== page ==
Mary Spio (pictured left) is the Founder and President of Next Galaxy Corp. She's best known for creating and holding patents on the technology used for the digital distribution of movies over satellite and for demographically targeted distribution of digital media. The technology was commercialized via Boeing Digital Cinema for the release of movies such as Star Wars Episode 2 – Attack of the Clones.
Her company is currently earning the headlines for being the founder of CEEK – a fully immersive social entertainment and educational hub for VR; a professional grade metaverse if you will.
On the hardware side, Next Galaxy Corp has developed 360-degree audio headphones specifically designed for virtual reality devices such as the Oculus Rift. Why are we excited?
Mary Spio is not only speaking at Immersed this coming November 23-24 in Toronto, Ontario (and really...who isn't?!? Look at all those speakers!), she is also going to give a very early look at both the CEEK and CEEKARS technologies in the exhibit hall. Yes, there are other surprises in store too. ;-)
A big yawn! That's how James Cameron describes the Oculus Rift. Not because it's a poor experience, mind you. It's because he's seen it all before in his professional life. Not quite phrased the same way, but I've heard this sentiment from the likes of Jaron Lanier and other top experts in the field.
It's kind of amazing that in the world of VR, mobile displays are being watched like a hawk because they've become the life blood of HMD products such as the Oculus Rift. The problem is they are so dang slow compared to desktop 120Hz equivalents. Why not use a desktop equivalent? They aren't made in large enough quantities at the smaller size that mobile panels come in. In other words, too $%&^$ expensive!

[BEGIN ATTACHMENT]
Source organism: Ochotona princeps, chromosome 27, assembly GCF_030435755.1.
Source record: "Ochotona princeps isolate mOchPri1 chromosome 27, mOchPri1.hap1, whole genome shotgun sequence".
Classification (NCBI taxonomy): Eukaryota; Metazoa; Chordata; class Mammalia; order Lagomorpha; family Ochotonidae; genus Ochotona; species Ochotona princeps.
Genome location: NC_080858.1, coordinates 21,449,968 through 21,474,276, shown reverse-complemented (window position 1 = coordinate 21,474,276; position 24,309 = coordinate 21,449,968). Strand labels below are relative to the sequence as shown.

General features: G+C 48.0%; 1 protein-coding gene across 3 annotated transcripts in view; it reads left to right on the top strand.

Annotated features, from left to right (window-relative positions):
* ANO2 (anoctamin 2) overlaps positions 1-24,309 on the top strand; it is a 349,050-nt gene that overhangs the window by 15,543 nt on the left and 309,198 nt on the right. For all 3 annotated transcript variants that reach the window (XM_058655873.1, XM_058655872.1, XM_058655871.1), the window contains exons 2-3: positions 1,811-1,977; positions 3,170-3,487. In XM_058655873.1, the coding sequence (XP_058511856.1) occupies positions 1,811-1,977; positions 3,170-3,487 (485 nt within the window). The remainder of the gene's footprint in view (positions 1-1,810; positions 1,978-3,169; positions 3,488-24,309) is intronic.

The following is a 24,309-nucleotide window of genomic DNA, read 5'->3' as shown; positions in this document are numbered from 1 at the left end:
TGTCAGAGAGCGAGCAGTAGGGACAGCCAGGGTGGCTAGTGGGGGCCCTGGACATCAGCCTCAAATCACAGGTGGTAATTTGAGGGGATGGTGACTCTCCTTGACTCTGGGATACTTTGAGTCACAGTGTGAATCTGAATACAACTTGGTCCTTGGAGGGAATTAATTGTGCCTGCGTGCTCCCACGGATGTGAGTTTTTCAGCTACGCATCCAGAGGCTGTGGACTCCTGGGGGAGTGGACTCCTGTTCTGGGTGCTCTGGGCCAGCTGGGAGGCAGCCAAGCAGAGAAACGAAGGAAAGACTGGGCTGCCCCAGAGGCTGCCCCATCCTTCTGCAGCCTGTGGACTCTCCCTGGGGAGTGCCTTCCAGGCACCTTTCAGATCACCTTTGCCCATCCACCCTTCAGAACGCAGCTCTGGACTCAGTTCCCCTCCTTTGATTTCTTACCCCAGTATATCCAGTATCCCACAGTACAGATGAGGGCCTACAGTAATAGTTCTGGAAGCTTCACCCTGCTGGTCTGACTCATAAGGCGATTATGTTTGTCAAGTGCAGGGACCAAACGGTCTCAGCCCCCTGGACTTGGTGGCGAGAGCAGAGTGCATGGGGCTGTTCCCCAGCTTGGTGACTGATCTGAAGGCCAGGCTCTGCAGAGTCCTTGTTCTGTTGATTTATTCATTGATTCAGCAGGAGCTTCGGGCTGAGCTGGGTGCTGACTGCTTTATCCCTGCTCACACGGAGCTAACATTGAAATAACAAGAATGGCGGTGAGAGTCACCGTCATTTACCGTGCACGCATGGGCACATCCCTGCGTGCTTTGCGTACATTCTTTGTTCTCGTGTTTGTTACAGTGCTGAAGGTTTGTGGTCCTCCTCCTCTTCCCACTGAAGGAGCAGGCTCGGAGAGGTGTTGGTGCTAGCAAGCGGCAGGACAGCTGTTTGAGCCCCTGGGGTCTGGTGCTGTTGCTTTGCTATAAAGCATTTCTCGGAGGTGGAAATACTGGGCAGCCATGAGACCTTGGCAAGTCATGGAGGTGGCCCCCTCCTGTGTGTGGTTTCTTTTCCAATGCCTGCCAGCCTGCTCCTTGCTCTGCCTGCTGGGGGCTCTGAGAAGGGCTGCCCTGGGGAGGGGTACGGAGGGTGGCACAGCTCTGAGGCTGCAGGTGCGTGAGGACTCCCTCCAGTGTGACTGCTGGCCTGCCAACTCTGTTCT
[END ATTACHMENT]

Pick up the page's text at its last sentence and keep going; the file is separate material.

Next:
The news blasting around the Internet is that Sharp is developing a 4K panel for mobile devices. However, don't get too excited! There isn't any mention of refresh rate in the original reports, and John Carmack and the like are under strict instructions to not break the laws of physics. Hopefully low persistence technologies will be enough to curb the motion blur issues on 4K panels. Also, just because you have the extra pixels doesn't mean you've got the horsepower to drive them - especially in stereoscopic 3D VR form. How does imagery look when run at a lower resolution than the panel is structured for?
However, as an indicator of things to come, this is a good sign that high res panels will gradually become readily available for VR devices in the not too distant future.